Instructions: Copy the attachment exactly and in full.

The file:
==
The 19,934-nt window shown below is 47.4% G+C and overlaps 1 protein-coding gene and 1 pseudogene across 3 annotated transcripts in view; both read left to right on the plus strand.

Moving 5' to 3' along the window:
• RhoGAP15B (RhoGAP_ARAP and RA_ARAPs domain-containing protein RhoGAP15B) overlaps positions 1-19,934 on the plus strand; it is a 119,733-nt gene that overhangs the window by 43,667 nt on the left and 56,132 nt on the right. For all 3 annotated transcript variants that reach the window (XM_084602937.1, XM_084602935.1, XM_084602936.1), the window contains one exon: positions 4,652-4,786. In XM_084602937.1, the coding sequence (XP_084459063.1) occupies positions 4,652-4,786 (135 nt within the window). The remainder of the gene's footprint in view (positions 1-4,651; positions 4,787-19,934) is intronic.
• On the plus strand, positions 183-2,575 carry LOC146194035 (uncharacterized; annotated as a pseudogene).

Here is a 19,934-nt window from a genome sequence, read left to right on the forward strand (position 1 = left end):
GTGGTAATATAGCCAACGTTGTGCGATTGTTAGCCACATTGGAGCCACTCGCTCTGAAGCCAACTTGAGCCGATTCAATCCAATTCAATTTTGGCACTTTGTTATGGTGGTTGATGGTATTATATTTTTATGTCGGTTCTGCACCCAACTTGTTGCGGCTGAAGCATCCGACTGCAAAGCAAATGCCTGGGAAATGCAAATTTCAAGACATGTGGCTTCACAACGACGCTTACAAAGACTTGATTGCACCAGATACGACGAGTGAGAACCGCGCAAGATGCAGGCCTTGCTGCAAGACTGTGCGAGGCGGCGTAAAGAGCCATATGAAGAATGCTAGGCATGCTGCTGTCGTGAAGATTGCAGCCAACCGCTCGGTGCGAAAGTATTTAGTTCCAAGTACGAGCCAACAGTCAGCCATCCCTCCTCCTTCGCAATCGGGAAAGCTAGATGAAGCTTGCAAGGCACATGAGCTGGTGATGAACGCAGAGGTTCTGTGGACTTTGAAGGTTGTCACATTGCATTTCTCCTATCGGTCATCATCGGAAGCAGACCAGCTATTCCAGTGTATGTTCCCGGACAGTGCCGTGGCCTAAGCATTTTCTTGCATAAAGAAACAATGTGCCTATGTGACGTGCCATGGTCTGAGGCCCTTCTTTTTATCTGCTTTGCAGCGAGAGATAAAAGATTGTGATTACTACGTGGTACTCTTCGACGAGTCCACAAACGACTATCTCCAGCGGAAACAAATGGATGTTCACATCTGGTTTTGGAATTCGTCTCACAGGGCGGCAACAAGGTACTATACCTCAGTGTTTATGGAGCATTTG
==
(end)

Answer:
The 19,934-nt window shown below is 47.4% G+C and overlaps 1 protein-coding gene and 1 pseudogene across 3 annotated transcripts in view; both read left to right on the plus strand.

Moving 5' to 3' along the window:
• RhoGAP15B (RhoGAP_ARAP and RA_ARAPs domain-containing protein RhoGAP15B) overlaps positions 1-19,934 on the plus strand; it is a 119,733-nt gene that overhangs the window by 43,667 nt on the left and 56,132 nt on the right. For all 3 annotated transcript variants that reach the window (XM_084602937.1, XM_084602935.1, XM_084602936.1), the window contains one exon: positions 4,652-4,786. In XM_084602937.1, the coding sequence (XP_084459063.1) occupies positions 4,652-4,786 (135 nt within the window). The remainder of the gene's footprint in view (positions 1-4,651; positions 4,787-19,934) is intronic.
• On the plus strand, positions 183-2,575 carry LOC146194035 (uncharacterized; annotated as a pseudogene).

Here is a 19,934-nt window from a genome sequence, read left to right on the forward strand (position 1 = left end):
GTGGTAATATAGCCAACGTTGTGCGATTGTTAGCCACATTGGAGCCACTCGCTCTGAAGCCAACTTGAGCCGATTCAATCCAATTCAATTTTGGCACTTTGTTATGGTGGTTGATGGTATTATATTTTTATGTCGGTTCTGCACCCAACTTGTTGCGGCTGAAGCATCCGACTGCAAAGCAAATGCCTGGGAAATGCAAATTTCAAGACATGTGGCTTCACAACGACGCTTACAAAGACTTGATTGCACCAGATACGACGAGTGAGAACCGCGCAAGATGCAGGCCTTGCTGCAAGACTGTGCGAGGCGGCGTAAAGAGCCATATGAAGAATGCTAGGCATGCTGCTGTCGTGAAGATTGCAGCCAACCGCTCGGTGCGAAAGTATTTAGTTCCAAGTACGAGCCAACAGTCAGCCATCCCTCCTCCTTCGCAATCGGGAAAGCTAGATGAAGCTTGCAAGGCACATGAGCTGGTGATGAACGCAGAGGTTCTGTGGACTTTGAAGGTTGTCACATTGCATTTCTCCTATCGGTCATCATCGGAAGCAGACCAGCTATTCCAGTGTATGTTCCCGGACAGTGCCGTGGCCTAAGCATTTTCTTGCATAAAGAAACAATGTGCCTATGTGACGTGCCATGGTCTGAGGCCCTTCTTTTTATCTGCTTTGCAGCGAGAGATAAAAGATTGTGATTACTACGTGGTACTCTTCGACGAGTCCACAAACGACTATCTCCAGCGGAAACAAATGGATGTTCACATCTGGTTTTGGAATTCGTCTCACAGGGCGGCAACAAGGTACTATACCTCAGTGTTTATGGAGCATTTG